Why introverts are (really) better networkers
Most advice articles about building a network start out with overused advice like “take lots of business cards!” and “go to as many events as possible!” and “try emailing strangers out of the blue to see if they’d like to get coffee!” This is not one of those articles.
I’m an introvert. I’m not interested in talking to a lot of people. I hate big events, and meetings with strangers make me nervous.
I also understand that building authentic relationships is one of the most important things I can do for my career. As a young professional, I know it’s important to start networking. But how can I do it in an authentic way, avoiding events and coffee with strangers?
Through a ton of research and some uncomfortable experimentation, I’ve figured out a system that works for me to meet new people, have interesting conversations, and keep in touch with the people I like.
If you’re ready to build a better network, I’ll walk you step-by-step through some of the challenges of introvert networkers and how to overcome them…
3 Introvert Advantages to Use While Networking
We’ve been led to believe that networking is an extrovert’s game. The conventional wisdom says if you want to be good at networking, you’ll have to act like an extrovert.
I simply don’t buy that.
Introverts have been told that they’re inferior networkers. I call this the Introvert Networker Myth, and there are 3 main reasons why I think it’s a myth:
- Introverts are better connectorsWe’re better at creating deep relationships. When we connect with someone, it’s powerful and we’re loyal. We’re selective about who we give our attention to, and we’re more skeptical of smooth talkers. We’d rather have one deep conversation than 20 instances of small talk. We love to help, and we only ask for things when we really need the help.All of these things aren’t true for every introvert, but as a whole, introverts have a real advantage at creating loyalty and connection. It’s time we recognized that advantage.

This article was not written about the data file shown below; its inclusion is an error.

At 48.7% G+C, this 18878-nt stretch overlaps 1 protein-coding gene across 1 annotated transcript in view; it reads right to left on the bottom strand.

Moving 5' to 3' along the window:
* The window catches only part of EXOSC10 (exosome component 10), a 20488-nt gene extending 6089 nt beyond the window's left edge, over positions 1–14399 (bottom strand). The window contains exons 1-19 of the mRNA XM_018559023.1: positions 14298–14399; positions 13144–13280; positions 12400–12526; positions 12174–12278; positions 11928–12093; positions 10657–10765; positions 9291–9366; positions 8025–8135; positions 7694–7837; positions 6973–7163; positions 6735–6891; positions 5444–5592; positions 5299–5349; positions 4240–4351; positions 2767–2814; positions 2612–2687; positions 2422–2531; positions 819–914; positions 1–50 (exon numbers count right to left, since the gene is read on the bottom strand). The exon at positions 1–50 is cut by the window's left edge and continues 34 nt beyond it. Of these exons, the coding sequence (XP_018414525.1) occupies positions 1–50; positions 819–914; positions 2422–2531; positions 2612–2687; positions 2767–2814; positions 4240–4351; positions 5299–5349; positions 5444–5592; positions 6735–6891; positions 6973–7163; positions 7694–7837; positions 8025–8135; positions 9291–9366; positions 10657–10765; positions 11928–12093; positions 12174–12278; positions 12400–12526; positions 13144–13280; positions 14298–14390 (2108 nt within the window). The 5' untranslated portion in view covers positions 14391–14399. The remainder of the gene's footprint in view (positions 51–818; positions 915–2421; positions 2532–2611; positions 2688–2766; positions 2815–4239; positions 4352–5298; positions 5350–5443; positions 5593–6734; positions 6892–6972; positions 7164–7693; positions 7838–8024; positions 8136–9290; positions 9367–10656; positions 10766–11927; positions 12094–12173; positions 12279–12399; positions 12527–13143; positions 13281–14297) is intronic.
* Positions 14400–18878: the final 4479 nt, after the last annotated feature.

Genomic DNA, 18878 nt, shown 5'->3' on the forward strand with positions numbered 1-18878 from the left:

- The size of your network matters less than the quality of your relationshipsAlmost everyone agrees with this in principle. How many of us actually practice it? If you measure your networking success by the number of business cards you got or the amount of email introductions you’ve received, then you’re doing it wrong. I would rather (and I have) leave a convention center to buy one person a beer than spend all night drinking free beers at the evening event.As an introvert, find people you genuinely like or admire, and invest heavily in them. Jettison the acquaintances who don’t interest you.
- Events and happy hours are among the worst places to meet peopleThere’s a reason why so much of “networking” is based around events. Extroverts love events because they’re energetic, and you can talk to a lot of people at once. The problem is at events everyone has rehearsed answers and asks the same questions over and over. You don’t create real connection until you get behind that facade.This morning, I met a guy in the locker room at the gym. It was the third day in a row I saw him in there, so we started talking about P90X. His name is Rich. I have no idea where he works, but I know his arms are sore as hell today. We know something personal about one another. Because of that, Rich and I are already more connected than I will ever be with the people behind the business cards on my desk. I’ll probably see Rich tomorrow, too, and we’ll get to know each other a little better.You can skip events and still build a great network.
3 limiting beliefs that stalled my career
Okay, so if introverts really have all these networking advantages, why is networking still so hard?
For me – and for my readers – I’ve found 3 main limiting beliefs (there are many others) that hold introverts back from meeting and connecting with new people: